Cleaning up scratches/dings etc for sale

Discussion in 'Luthier's Guitar & Bass Technical Discussion' started by TTBZ, May 4, 2016.

  1. TTBZ

    TTBZ Member

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    How do you guys do it to get the guitar looking as near new as possible? It's a 2008 SG Standard, not sure if it's poly or nitro finish - any ideas?

    It's in pretty good condition to be fair but there are a few scratches on the pickguard, swirling on the back of the body (kinda belt rash but it's not gone through to the wood) and a little chip/ding on the headstock which I'd like to smooth out if possible (will take a photo of this).

    I've heard of Meguiars in the past, this still the best? Specifically which Meguiars?
     
  2. AdmiralB

    AdmiralB Silver Supporting Member

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    Being Gibson, it'll be lacquer, which is easy to polish. The pickguard might be a problem - I've used plastic polish (for motorcycle windscreens) before but with mixed results. And I wouldn't recommend polishing a chipped area.

    Any number of automotive-related products will do nicely, Meguiar's being one of them. I use the same foam pad polisher I use for cars, but hands work too - just takes longer.

    I'd suggest finding a local automotive finishing supplier, and asking them what they recommend for lacquer finishes - shops don't all carry all the same lines, so you need to know what's available in your area. Take the guitar with you, and they can help you decide what grade(s) you need.

    FWIW I find that many of those shops actually are used to people asking guitars.
     
  3. poolshark

    poolshark Supporting Member

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    ScratchX 2.0 is great for knocking out swirls and light scratches. Chip/rash repairs will require some finishing knowledge, however.
     
  4. GregMac

    GregMac Member

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    I wouldnt touch any of the marks at all, clean the frets and board, wipe it down and put a new set of strings on and set it up. Keep the guitar honest. Its all about the sound and feel, to me anyway. Good luck with the sale, whatever you do.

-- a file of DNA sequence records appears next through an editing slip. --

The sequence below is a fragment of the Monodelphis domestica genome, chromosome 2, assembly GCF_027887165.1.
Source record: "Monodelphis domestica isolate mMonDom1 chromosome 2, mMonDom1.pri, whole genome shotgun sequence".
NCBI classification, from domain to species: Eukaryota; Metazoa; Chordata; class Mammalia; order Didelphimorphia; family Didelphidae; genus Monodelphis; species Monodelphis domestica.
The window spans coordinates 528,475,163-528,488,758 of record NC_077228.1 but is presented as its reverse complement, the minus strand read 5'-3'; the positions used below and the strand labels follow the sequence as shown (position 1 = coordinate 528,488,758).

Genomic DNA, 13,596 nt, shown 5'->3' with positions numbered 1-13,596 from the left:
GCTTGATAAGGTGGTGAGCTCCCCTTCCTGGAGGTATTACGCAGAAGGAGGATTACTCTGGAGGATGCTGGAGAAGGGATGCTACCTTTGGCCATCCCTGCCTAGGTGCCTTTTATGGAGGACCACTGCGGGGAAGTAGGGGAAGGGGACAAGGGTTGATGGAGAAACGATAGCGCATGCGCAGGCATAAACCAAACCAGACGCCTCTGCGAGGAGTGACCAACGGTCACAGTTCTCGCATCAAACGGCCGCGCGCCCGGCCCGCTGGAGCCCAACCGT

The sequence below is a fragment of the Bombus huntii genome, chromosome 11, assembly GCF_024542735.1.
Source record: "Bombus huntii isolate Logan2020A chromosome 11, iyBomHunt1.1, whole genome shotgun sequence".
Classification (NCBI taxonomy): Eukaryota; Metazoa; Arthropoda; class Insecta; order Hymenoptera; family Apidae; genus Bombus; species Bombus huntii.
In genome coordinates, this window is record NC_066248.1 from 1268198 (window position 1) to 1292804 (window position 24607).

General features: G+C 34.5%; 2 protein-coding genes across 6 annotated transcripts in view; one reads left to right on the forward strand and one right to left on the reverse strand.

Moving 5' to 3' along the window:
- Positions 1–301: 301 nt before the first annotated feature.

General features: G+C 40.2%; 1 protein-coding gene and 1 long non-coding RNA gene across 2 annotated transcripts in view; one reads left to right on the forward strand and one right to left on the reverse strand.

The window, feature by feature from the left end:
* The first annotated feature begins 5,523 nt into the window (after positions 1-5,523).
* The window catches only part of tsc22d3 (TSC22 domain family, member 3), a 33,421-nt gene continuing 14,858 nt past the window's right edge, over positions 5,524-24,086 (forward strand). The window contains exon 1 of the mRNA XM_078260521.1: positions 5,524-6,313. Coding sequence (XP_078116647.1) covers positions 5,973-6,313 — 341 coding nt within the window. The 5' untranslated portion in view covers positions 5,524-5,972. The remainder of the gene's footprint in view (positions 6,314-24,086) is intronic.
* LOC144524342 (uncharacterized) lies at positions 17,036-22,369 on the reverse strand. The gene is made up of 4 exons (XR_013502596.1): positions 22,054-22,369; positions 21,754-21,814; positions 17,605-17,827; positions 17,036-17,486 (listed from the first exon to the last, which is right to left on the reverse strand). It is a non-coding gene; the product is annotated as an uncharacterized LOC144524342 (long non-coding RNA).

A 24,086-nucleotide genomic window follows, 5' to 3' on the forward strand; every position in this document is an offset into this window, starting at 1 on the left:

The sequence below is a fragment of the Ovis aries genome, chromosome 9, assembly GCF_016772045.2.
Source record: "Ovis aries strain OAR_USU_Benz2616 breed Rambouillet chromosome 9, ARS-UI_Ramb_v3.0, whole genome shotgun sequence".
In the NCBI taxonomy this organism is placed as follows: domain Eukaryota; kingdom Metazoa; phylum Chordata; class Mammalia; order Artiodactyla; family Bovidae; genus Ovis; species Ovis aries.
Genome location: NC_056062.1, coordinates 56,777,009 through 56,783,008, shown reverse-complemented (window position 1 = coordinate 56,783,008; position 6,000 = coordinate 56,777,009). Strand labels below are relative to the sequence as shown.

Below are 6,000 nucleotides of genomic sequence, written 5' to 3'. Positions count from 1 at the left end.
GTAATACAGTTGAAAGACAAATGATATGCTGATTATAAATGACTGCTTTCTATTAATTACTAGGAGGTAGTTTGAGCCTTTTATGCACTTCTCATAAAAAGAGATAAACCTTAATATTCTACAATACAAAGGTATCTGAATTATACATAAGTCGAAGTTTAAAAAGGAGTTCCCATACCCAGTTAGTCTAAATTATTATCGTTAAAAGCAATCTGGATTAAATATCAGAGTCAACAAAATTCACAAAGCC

falderguitars likes this.
  5. TTBZ

    TTBZ Member

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    This is the bit I was referring to on the headstock. Not sure how it even occurred, it's an odd place to scratch it on something haha. I just want the guitar to be in as good condition as possible. Even if I don't end up selling it haha.

    [​IMG]
     
  6. poolshark

    poolshark Supporting Member

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    I'd drop fill with lacquer, sand flat and polish. Stew Mac has a video on it.
     
    GregMac likes this.
  7. GregMac

    GregMac Member

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    I agree with poolshark, if you really need it gone, its the easiest option. Still wouldnt bother touching it though.
     
  8. LesStratValve

    LesStratValve Member

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    I have another related question:

    Nitro Finish

    Any tried and true methods for removing water spots? Very light spots on a recent purchase and want to remove but don't feel the need to 'experiment' if anyone has dependable recommendations...

    Thx.
     
  9. Khromo

    Khromo Supporting Member

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    As to what grade of Mequiar's to use:

    Polishing compounds remove material, so you need to watch out for that. Most modern guitars have a thick enough finish that you needn't worry about "burn through", but you can do it if you are too enthusiastic, or if you use a more coarse compound than is appropriate.

    To polish up a finish, and minimize but not necessarily remove all of the typical swirling and light scratches, Mequiar's #2 Fine Cut Cleaner is about as aggressive as most guys should use. Use a damp, ultra soft and clean rag and elbow grease, and wipe off the surface to check your progress regularly. Check your rag as well, and if you see any trace of color, stop immediately and put the Fine Cut away.

    You can use #205 Ultra Finishing Polish to give it the "wet look"! Show Car Glaze and Swirl Remover also work well after the Fine Cut, but those products may have been discontinued. Find the local shop that sells supplies to the automotive painting trade, and they will be able to help you out.

    Older guitars look better to me with a little of that gently worn patina. I often stop at the Fine Cut Cleaner for a more normal look on an older guitar.

    Drop filling, done well, can really clean up serious dings, but it takes practice. PRACTICE ON SCRAP!!! Stew Mac sells medium viscosity CA in a little bottle with a brush in the cap that makes drop fills a little quicker for me.

    I once bought an elegant PRS with a large, gruesome dent where it had been dropped directly on that delicate, recurved top edge. I repaired the damage to where it was nearly invisible (over a couple of weeks). One day I met the guy who had traded it in at a huge loss, to buy the same guitar minus the dent. The guy nearly had a stroke when he saw his old guitar, looking almost like new. He was angry, because the one he had traded in sounded a lot better than the replacement did. He tried to get me to trade, but as I told him, "I only look stupid."
     
  10. pete12string

    pete12string Supporting Member

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